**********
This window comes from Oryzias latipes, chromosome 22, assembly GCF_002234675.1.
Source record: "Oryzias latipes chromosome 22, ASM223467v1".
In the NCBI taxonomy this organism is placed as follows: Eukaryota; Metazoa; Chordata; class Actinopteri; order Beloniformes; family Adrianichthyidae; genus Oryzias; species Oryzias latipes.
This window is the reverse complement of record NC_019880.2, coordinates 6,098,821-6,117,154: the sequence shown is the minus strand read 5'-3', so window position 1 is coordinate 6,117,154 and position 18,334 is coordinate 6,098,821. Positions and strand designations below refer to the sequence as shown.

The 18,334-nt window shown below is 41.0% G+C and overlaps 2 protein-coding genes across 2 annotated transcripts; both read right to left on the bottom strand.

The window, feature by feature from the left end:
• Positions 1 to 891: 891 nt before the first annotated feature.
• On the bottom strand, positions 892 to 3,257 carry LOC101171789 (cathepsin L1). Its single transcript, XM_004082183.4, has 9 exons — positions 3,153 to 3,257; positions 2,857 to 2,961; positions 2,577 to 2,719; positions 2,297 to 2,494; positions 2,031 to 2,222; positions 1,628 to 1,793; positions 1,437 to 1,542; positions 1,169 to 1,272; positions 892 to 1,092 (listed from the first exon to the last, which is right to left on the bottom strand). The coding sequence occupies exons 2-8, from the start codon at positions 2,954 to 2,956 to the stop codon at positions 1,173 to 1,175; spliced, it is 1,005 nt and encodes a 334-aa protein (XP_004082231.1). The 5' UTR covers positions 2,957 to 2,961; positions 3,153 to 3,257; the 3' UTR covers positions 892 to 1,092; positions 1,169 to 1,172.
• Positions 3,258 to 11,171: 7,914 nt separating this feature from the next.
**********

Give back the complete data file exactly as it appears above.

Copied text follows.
This window comes from Oryzias latipes, chromosome 22, assembly GCF_002234675.1.
Source record: "Oryzias latipes chromosome 22, ASM223467v1".
In the NCBI taxonomy this organism is placed as follows: Eukaryota; Metazoa; Chordata; class Actinopteri; order Beloniformes; family Adrianichthyidae; genus Oryzias; species Oryzias latipes.
This window is the reverse complement of record NC_019880.2, coordinates 6,098,821-6,117,154: the sequence shown is the minus strand read 5'-3', so window position 1 is coordinate 6,117,154 and position 18,334 is coordinate 6,098,821. Positions and strand designations below refer to the sequence as shown.

The 18,334-nt window shown below is 41.0% G+C and overlaps 2 protein-coding genes across 2 annotated transcripts; both read right to left on the bottom strand.

The window, feature by feature from the left end:
• Positions 1 to 891: 891 nt before the first annotated feature.
• On the bottom strand, positions 892 to 3,257 carry LOC101171789 (cathepsin L1). Its single transcript, XM_004082183.4, has 9 exons — positions 3,153 to 3,257; positions 2,857 to 2,961; positions 2,577 to 2,719; positions 2,297 to 2,494; positions 2,031 to 2,222; positions 1,628 to 1,793; positions 1,437 to 1,542; positions 1,169 to 1,272; positions 892 to 1,092 (listed from the first exon to the last, which is right to left on the bottom strand). The coding sequence occupies exons 2-8, from the start codon at positions 2,954 to 2,956 to the stop codon at positions 1,173 to 1,175; spliced, it is 1,005 nt and encodes a 334-aa protein (XP_004082231.1). The 5' UTR covers positions 2,957 to 2,961; positions 3,153 to 3,257; the 3' UTR covers positions 892 to 1,092; positions 1,169 to 1,172.
• Positions 3,258 to 11,171: 7,914 nt separating this feature from the next.